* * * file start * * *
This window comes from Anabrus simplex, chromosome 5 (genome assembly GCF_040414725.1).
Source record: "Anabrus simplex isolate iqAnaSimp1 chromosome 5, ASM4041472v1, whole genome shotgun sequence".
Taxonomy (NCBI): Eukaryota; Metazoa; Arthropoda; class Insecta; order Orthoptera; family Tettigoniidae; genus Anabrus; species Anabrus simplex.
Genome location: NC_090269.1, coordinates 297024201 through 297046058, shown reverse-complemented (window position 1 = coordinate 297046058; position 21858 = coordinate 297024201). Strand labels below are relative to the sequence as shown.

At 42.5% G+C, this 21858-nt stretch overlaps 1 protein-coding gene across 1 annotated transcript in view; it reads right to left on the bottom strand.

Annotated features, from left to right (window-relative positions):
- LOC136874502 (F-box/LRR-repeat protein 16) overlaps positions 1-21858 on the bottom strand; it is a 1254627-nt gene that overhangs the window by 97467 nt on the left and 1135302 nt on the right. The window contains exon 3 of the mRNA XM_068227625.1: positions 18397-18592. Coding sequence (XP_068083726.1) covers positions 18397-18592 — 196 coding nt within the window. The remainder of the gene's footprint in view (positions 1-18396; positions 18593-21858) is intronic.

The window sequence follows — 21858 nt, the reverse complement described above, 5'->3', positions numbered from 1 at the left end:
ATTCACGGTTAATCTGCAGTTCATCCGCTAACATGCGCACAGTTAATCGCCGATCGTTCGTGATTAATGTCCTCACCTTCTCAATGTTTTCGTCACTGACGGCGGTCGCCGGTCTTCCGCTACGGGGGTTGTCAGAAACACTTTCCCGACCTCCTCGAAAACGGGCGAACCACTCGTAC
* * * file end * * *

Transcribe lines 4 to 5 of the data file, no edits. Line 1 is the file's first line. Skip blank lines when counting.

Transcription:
Genome location: NC_090269.1, coordinates 297024201 through 297046058, shown reverse-complemented (window position 1 = coordinate 297046058; position 21858 = coordinate 297024201). Strand labels below are relative to the sequence as shown.

At 42.5% G+C, this 21858-nt stretch overlaps 1 protein-coding gene across 1 annotated transcript in view; it reads right to left on the bottom strand.